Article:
I almost wished my husband would have an affair. Then, it would have been okay, biblically speaking, to clearly identify what was wrong and be given permission to leave.
After years of counseling, my marriage was obviously coming to an end. There had been no physical abuse and no physical unfaithfulness. Yet, I felt I had to leave to save my sanity. Our counselor refused to talk about divorce, even though she declared Satan was influencing my husband.
Our counselor refused to talk about divorce.
She quoted Matthew 19: 9, in which Jesus said, “I tell you that anyone who divorces his wife, except for marital unfaithfulness, and marries another woman commits adultery.”
I thought a great deal about “unfaithfulness” during that time. It seemed to me that neglect, put-downs, and other negative behaviors could be considered unfaithful. Recently, I read an article by Joel Cade, “Reconciling My Christian Faith and Divorce” that caused me to revisit my reasoning back then.
In the article, Cade explains that, in these modern times, the focus is on being unfaithful sexually.
In these modern times, the focus is on being unfaithful sexually.
However, Christian marriage encompasses much more than that. “It’s about being faithful to one partner with your love, with your honor, with your comfort and keeping those emotional bonds strong only with one partner,” Cade writes.
He concludes that, when people share these things with someone outside the marriage, “they are no longer keeping the covenant. They are unfaithful to the marriage covenant.”
In emphasizing the sexual aspect of marriage, the kind of relationship Cade calls, “Entertainment Marriage,” we tend to pass over the bedrock of a true marriage union. If we take Cade's reasoning one step further, we can conclude that sexual unfaithfulness is only one sign of broken marriage vows.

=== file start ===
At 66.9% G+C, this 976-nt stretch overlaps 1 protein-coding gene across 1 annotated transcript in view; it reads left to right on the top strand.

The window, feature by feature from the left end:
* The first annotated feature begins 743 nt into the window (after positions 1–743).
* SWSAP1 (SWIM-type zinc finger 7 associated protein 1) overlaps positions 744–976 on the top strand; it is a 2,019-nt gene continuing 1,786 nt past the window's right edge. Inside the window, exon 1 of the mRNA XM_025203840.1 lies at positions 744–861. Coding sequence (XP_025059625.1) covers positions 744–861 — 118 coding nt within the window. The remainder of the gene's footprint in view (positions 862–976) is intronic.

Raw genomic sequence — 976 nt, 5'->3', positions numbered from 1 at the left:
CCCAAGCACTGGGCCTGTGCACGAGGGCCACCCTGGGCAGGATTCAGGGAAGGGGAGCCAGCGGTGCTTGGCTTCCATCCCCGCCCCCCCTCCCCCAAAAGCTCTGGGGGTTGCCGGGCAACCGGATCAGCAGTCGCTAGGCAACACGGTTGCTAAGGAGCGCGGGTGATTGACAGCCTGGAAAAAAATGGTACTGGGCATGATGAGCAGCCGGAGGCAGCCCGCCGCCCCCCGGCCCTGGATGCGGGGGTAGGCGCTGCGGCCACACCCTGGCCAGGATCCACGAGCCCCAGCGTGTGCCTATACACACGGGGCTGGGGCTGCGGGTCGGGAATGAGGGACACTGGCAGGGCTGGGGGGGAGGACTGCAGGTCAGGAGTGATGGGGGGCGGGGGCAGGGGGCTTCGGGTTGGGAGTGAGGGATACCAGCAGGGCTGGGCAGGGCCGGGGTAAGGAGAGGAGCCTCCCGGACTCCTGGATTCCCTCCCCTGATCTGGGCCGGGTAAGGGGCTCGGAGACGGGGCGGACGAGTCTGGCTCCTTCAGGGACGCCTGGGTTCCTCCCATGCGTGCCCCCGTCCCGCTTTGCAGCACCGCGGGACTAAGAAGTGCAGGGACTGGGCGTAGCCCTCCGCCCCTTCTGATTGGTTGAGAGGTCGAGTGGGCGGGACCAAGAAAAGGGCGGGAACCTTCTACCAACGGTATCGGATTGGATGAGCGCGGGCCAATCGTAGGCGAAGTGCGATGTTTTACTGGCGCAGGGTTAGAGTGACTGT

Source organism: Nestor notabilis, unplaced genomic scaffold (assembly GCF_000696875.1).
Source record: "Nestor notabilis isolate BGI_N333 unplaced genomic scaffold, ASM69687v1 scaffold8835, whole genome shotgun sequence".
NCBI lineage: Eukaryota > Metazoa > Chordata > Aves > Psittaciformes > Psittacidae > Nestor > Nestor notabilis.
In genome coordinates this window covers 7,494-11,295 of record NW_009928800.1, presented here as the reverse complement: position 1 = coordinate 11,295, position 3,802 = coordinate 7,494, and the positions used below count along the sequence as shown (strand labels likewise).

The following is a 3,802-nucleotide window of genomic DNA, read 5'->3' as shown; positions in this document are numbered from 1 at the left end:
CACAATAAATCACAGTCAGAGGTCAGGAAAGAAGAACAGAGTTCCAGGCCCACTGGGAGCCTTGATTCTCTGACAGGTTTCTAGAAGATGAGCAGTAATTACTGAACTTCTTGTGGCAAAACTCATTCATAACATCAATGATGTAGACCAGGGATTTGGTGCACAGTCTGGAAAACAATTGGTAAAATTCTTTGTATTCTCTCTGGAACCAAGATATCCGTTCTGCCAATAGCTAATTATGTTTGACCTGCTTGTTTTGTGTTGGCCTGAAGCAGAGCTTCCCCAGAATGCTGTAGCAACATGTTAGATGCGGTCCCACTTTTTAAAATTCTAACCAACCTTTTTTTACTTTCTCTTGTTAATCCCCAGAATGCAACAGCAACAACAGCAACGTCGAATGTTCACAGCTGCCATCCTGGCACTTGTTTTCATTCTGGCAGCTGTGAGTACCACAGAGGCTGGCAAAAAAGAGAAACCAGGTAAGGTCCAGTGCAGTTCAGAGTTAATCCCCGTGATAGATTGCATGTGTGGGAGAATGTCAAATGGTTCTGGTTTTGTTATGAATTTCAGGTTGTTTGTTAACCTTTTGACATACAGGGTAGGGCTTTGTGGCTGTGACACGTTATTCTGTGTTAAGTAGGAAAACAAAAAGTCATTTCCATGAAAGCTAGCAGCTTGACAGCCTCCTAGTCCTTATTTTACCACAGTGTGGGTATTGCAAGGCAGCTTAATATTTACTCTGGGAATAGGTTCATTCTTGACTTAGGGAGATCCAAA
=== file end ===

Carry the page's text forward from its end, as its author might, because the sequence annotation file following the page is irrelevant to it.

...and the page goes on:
Hindsight is always best, and it would have been good if I’d had the ability to express my thinking to my counselor as cogently as Cade does, although I suspect he likely benefited from hindsight as well. If you are a Christian and going through the heartbreak of divorce, my prayer is that you may gain some insight, and maybe even comfort, from this discussion.
Do you have a divorce experience to share? Have you been shamed by a church because of your divorce? There are hurting people who need to hear your story, who need to know they are not alone, and who need to be encouraged. If you are interested in sharing your story, email Linda for guidelines: Linda@LindaMKurth.com
Linda M. Kurth is a writer and a divorced and remarried Christian. In going through the divorce, she experienced a dichotomy of responses from the Christian community. After sharing some of those experiences in her upcoming memoir, God, the Devil, and Divorce, she's heard many stories of divorced Christians who have struggled with the same issues. This blog invites divorced Christians to tell their stories with the goal of encouraging churches to resist condemnation and become a source of healing and grace.
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